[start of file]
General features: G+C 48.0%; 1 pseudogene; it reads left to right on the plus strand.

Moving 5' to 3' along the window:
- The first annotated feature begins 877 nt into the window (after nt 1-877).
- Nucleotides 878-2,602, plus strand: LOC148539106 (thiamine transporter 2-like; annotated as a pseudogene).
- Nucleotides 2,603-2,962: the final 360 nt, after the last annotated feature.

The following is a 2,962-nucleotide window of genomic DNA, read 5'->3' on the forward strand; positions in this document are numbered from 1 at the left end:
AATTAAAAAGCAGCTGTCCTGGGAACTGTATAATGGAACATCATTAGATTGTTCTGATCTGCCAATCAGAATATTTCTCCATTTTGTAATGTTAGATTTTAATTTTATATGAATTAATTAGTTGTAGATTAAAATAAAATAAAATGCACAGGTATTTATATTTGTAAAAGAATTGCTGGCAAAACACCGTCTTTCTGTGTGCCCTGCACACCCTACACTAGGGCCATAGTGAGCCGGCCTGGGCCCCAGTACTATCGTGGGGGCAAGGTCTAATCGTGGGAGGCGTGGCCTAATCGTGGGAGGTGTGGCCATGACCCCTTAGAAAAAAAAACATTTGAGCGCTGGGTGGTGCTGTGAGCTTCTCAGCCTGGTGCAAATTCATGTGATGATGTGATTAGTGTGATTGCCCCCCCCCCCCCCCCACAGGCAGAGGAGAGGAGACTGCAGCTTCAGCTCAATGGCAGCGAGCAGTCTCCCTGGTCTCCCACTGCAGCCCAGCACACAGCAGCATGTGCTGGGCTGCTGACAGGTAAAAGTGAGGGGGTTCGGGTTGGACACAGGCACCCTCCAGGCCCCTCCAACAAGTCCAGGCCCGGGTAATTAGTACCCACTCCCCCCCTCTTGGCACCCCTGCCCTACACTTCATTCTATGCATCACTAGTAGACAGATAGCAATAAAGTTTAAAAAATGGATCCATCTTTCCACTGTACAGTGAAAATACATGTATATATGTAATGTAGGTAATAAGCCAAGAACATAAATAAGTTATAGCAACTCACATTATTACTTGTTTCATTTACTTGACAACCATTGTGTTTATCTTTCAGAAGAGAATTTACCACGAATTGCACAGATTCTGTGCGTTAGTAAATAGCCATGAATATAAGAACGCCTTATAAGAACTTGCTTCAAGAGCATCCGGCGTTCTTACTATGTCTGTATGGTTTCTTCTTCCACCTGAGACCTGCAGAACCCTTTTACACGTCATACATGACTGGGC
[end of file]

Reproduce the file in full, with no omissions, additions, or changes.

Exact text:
General features: G+C 48.0%; 1 pseudogene; it reads left to right on the plus strand.

Moving 5' to 3' along the window:
- The first annotated feature begins 877 nt into the window (after nt 1-877).
- Nucleotides 878-2,602, plus strand: LOC148539106 (thiamine transporter 2-like; annotated as a pseudogene).
- Nucleotides 2,603-2,962: the final 360 nt, after the last annotated feature.

The following is a 2,962-nucleotide window of genomic DNA, read 5'->3' on the forward strand; positions in this document are numbered from 1 at the left end:
AATTAAAAAGCAGCTGTCCTGGGAACTGTATAATGGAACATCATTAGATTGTTCTGATCTGCCAATCAGAATATTTCTCCATTTTGTAATGTTAGATTTTAATTTTATATGAATTAATTAGTTGTAGATTAAAATAAAATAAAATGCACAGGTATTTATATTTGTAAAAGAATTGCTGGCAAAACACCGTCTTTCTGTGTGCCCTGCACACCCTACACTAGGGCCATAGTGAGCCGGCCTGGGCCCCAGTACTATCGTGGGGGCAAGGTCTAATCGTGGGAGGCGTGGCCTAATCGTGGGAGGTGTGGCCATGACCCCTTAGAAAAAAAAACATTTGAGCGCTGGGTGGTGCTGTGAGCTTCTCAGCCTGGTGCAAATTCATGTGATGATGTGATTAGTGTGATTGCCCCCCCCCCCCCCCCACAGGCAGAGGAGAGGAGACTGCAGCTTCAGCTCAATGGCAGCGAGCAGTCTCCCTGGTCTCCCACTGCAGCCCAGCACACAGCAGCATGTGCTGGGCTGCTGACAGGTAAAAGTGAGGGGGTTCGGGTTGGACACAGGCACCCTCCAGGCCCCTCCAACAAGTCCAGGCCCGGGTAATTAGTACCCACTCCCCCCCTCTTGGCACCCCTGCCCTACACTTCATTCTATGCATCACTAGTAGACAGATAGCAATAAAGTTTAAAAAATGGATCCATCTTTCCACTGTACAGTGAAAATACATGTATATATGTAATGTAGGTAATAAGCCAAGAACATAAATAAGTTATAGCAACTCACATTATTACTTGTTTCATTTACTTGACAACCATTGTGTTTATCTTTCAGAAGAGAATTTACCACGAATTGCACAGATTCTGTGCGTTAGTAAATAGCCATGAATATAAGAACGCCTTATAAGAACTTGCTTCAAGAGCATCCGGCGTTCTTACTATGTCTGTATGGTTTCTTCTTCCACCTGAGACCTGCAGAACCCTTTTACACGTCATACATGACTGGGC